The conservative South African villagers of Prentburg are troubled by the showy behaviour of Bennie Ferreira's mother-in-law.

The usual group of men met at the Sports Club at the weekend to watch their local rugby Sevens team get clobbered by the team from Boompies, a real disgrace considering Boompies was even smaller than their own village, hardly more than a hamlet.

"We need new blood," David Klopper said grimly, cradling his beer. "We should be choosing school-leavers, full of energy, instead of the breathless thiry-year-olds in our team."

"Useless," Hans du Plessis agreed, "they can't keep up the pace."

Other comments were offered by Frikkie van Wyk and Koos Venter, but the normally talkative Bennie Ferreira said nothing, staring abstractedly into his glass and looking pretty miserable.

Monday, May 28, 2018

Flowers and Diamonds by Lori Cramer

Lily takes scant comfort in meeting with her flirtatious best friend; by Lori Cramer.

Lily hadn't heard from Cecelia in more than a week, so when the e-mail from cbauer@starrybrightindustries.com appeared in Lily's inbox between meetings, she clicked on it right away, even before the more-important work-related messages.

"Sorry I've been so out of touch," the e-mail began, then went on to say that Cecelia had been "crazy busy" at work and felt "just awful" about "dropping the ball." The message concluded with a promise that if Lily arranged a time and place for the two of them to get together, Cecelia would make every effort to be there.

Eager to connect with her best friend again, Lily picked up her phone and punched in the familiar number, but the call went straight to voice mail. At the prompt, she said, "Hey, Ceece. Got your note. Let's meet at Betty's Beanery tomorrow at noon. See you then."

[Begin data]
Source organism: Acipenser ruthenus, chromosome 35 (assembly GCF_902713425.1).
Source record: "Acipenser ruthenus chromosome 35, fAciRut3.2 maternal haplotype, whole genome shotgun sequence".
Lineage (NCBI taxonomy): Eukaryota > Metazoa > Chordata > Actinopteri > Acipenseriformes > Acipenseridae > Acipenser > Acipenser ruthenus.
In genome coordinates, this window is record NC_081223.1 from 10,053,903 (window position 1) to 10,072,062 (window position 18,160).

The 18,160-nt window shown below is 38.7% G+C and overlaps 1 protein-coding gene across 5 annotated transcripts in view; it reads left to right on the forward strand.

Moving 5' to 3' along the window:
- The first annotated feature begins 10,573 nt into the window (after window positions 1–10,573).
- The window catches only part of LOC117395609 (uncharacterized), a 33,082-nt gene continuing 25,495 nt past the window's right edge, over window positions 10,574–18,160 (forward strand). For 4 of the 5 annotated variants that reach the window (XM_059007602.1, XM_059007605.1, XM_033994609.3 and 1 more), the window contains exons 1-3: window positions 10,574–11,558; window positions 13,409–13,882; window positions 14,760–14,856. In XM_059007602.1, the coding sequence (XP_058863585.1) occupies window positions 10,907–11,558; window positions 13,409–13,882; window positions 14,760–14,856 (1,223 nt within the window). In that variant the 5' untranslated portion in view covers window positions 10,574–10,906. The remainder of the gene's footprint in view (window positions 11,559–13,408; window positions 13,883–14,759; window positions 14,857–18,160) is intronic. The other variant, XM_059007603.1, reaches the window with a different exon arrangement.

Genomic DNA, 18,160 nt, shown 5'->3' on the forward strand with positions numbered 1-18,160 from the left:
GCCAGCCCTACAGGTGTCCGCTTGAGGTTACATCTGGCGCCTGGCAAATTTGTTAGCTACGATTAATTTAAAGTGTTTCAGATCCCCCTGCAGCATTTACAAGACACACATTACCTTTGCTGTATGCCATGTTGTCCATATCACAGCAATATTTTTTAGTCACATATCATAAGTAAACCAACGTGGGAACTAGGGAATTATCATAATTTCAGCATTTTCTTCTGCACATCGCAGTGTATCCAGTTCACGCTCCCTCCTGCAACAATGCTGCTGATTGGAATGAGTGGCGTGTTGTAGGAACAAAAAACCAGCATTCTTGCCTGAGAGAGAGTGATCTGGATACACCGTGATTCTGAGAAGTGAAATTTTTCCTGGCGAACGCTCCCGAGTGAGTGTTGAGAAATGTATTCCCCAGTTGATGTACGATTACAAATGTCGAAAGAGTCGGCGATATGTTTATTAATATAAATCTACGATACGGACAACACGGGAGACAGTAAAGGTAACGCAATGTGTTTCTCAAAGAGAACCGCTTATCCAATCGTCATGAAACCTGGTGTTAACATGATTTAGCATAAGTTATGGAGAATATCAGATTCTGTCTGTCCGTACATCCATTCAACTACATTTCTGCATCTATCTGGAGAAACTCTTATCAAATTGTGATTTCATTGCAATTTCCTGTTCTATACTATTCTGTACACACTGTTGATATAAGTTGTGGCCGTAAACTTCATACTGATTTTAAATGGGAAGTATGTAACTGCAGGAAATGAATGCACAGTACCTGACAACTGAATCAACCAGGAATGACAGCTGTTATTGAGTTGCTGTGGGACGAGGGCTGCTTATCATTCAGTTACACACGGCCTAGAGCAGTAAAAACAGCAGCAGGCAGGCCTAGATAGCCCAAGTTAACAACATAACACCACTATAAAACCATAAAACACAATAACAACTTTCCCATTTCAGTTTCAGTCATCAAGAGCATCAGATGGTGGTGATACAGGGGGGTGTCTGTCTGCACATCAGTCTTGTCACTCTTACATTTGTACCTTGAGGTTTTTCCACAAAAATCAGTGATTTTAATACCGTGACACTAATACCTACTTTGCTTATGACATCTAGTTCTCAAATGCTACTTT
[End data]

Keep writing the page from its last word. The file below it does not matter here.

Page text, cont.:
Friday, May 25, 2018

Turing Test by Roger Ley

Widower Mr Riley dislikes his former wife's parrot, who might be smarter than he thinks; by Roger Ley.

Mr Riley liked to start his day in the library. It was a short walk from his house, and conveniently situated at the top of the main street in the Suffolk market town that he and his wife had retired to. When they'd first arrived, he'd joined the local writing group which met at the library and he'd spent many happy, creative hours in its welcoming embrace. He told his wife that it was as much group therapy as creative writing, but sadly it was all gone now. People had moved away, lost interest, died, he was the only one left of the old crowd. He and the chief librarian Mrs Peterson, who was nearing retirement. Mrs Peterson had a soft spot for Mr Riley, she had known his wife Estella before she died and liked to exchange a few words with the widower, not every day, but most days. He was a fixture, in his corner, reading the newspaper.

Mr Riley finished reading the paper and rummaged around, preparing to leave. He checked that he hadn't left anything - gloves, hat, scarf, phone - then walked across the street to the "Hideout Café" for his morning coffee. It was a little life but a life all the same.

He arrived home at about noon, unlocked the door and stepped into the hall.

Monday, May 21, 2018

Hit and Run by Paul Michael Dubal

A renowned lawyer specialising in wrongful death must face up to his own past transgression; by Paul Michael Dubal.

Over twenty-eight torturous years had passed, but for Rick Sanders the memory of that terrible rainy night was as vivid as if it were yesterday. Time seemed to have frozen, so that there was only that terrible moment in the past and the melancholy reality of the present. Everything in between was just detail. Yet in the past quarter-century he had built an extraordinary career as a litigator, savagely shredding companies and individuals in the civil courts.

The irony was that his specialty was wrongful death. Cases where manufacturing companies had caused death through a failure of their systems, resulting in ugly industrial accidents. Some of them were like scenes from gory horror movies, including chemical burns, being caught in machinery or crushed by a forklift truck. He had savaged the culprits as much as the company's work environment had savaged the injured plaintiff.

Friday, May 18, 2018

Slapstick Blues by DC Diamondopolous

In the golden age of Hollywood, with all its tarnish, a bookish black man in Louisiana sees his missing sister on the silver screen; by DC Diamondopolous.